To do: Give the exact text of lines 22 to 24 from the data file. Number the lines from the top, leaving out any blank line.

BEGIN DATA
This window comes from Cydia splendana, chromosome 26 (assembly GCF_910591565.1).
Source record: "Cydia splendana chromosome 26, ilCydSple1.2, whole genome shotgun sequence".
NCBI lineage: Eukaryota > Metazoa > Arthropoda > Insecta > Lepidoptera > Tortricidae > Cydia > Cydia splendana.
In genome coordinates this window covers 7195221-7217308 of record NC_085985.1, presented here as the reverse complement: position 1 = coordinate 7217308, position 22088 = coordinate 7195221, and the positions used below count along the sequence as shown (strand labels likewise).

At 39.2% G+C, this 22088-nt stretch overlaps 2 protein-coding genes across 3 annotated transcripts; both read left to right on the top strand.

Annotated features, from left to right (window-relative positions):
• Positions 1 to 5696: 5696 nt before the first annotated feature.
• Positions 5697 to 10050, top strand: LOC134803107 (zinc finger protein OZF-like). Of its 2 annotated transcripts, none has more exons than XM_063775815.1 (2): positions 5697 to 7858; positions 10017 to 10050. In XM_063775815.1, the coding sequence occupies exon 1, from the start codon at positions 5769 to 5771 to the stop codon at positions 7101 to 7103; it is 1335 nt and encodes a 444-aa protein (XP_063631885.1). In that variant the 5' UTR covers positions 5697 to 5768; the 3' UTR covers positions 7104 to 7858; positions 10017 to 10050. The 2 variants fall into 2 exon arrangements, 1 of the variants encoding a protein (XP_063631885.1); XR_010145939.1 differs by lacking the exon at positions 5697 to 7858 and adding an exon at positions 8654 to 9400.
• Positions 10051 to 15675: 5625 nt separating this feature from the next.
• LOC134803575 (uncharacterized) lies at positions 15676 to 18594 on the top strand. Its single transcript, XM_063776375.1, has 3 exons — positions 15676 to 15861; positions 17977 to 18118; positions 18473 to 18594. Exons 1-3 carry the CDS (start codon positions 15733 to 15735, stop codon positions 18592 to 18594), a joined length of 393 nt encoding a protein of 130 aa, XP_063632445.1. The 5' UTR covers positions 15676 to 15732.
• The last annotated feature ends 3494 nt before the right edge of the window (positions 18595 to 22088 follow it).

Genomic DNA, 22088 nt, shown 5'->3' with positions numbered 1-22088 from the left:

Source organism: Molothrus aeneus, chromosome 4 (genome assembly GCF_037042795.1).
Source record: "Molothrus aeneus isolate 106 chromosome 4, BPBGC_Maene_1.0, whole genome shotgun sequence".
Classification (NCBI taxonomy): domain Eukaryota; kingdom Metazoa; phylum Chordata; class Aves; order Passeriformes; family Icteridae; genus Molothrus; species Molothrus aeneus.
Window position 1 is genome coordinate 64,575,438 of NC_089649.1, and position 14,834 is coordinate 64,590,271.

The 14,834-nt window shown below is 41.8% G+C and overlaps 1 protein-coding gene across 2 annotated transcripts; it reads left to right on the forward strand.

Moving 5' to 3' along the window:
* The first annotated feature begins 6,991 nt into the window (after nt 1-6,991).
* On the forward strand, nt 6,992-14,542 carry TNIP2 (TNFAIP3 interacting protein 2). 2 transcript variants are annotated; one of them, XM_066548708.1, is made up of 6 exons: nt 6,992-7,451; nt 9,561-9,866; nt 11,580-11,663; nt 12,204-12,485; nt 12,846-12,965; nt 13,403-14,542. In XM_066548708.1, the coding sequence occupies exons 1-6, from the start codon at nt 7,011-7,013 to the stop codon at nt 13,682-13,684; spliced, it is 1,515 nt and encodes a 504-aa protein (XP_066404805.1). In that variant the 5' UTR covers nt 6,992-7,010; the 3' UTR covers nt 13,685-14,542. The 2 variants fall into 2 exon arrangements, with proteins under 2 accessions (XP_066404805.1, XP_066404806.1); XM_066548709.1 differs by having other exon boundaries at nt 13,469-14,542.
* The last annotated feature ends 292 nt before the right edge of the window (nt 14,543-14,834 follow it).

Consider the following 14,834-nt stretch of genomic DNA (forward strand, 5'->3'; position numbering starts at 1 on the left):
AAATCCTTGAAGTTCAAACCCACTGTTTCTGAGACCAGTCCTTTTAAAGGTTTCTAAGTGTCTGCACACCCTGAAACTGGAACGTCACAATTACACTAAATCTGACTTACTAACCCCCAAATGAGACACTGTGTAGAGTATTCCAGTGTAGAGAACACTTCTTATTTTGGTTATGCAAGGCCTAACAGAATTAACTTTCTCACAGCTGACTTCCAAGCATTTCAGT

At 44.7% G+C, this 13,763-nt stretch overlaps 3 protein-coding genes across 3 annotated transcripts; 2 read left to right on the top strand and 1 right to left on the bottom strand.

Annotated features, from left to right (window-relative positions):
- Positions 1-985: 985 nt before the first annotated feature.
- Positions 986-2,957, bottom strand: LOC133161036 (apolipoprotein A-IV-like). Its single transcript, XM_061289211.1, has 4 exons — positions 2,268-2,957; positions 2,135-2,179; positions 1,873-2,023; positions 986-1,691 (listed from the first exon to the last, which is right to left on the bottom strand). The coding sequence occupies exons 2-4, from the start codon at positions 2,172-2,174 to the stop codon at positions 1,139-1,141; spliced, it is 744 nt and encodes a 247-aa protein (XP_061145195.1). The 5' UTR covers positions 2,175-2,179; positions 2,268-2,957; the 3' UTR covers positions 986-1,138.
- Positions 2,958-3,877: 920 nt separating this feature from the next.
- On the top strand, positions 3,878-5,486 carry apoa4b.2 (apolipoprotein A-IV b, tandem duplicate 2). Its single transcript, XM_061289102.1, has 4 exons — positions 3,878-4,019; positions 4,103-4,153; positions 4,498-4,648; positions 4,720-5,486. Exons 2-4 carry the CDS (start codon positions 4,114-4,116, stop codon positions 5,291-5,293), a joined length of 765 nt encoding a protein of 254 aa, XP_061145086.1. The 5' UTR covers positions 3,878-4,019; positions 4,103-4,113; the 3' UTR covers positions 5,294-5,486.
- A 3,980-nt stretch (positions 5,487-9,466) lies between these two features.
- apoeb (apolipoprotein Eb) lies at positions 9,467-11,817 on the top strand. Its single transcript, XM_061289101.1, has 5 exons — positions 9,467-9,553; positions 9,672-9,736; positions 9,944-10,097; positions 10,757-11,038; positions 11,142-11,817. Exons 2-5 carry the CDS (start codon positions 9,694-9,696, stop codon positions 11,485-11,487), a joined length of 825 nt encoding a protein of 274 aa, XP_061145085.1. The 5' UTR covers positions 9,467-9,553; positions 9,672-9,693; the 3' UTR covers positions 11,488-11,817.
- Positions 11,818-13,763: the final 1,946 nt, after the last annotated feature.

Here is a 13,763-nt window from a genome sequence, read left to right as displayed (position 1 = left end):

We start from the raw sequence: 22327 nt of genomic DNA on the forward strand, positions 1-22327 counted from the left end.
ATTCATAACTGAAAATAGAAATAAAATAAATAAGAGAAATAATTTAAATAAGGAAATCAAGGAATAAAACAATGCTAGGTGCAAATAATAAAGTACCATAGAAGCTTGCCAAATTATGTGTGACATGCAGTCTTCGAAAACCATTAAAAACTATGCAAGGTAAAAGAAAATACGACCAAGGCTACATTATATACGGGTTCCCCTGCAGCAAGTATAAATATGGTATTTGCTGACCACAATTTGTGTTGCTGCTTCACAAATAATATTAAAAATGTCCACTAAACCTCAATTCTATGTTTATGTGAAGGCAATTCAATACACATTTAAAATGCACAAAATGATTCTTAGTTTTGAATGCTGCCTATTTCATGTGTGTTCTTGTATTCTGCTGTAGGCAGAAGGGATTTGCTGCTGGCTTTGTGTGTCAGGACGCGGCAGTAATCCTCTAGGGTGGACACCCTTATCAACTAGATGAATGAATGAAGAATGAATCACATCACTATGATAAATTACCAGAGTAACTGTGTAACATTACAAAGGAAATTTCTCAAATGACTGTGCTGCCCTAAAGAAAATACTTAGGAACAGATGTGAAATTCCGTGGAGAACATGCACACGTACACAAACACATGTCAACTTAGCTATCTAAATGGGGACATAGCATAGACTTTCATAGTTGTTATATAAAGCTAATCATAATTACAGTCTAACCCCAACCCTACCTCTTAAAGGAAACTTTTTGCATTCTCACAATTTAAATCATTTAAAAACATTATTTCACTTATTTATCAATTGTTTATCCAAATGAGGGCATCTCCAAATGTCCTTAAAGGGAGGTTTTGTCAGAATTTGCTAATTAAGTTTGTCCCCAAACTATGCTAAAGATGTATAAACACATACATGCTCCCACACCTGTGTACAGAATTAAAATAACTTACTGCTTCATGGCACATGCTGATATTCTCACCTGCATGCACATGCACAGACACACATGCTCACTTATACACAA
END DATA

Consider the following 14,834-nt stretch of genomic DNA (forward strand, 5'->3'; position numbering starts at 1 on the left):
AAATCCTTGAAGTTCAAACCCACTGTTTCTGAGACCAGTCCTTTTAAAGGTTTCTAAGTGTCTGCACACCCTGAAACTGGAACGTCACAATTACACTAAATCTGACTTACTAACCCCCAAATGAGACACTGTGTAGAGTATTCCAGTGTAGAGAACACTTCTTATTTTGGTTATGCAAGGCCTAACAGAATTAACTTTCTCACAGCTGACTTCCAAGCATTTCAGT

At 44.7% G+C, this 13,763-nt stretch overlaps 3 protein-coding genes across 3 annotated transcripts; 2 read left to right on the top strand and 1 right to left on the bottom strand.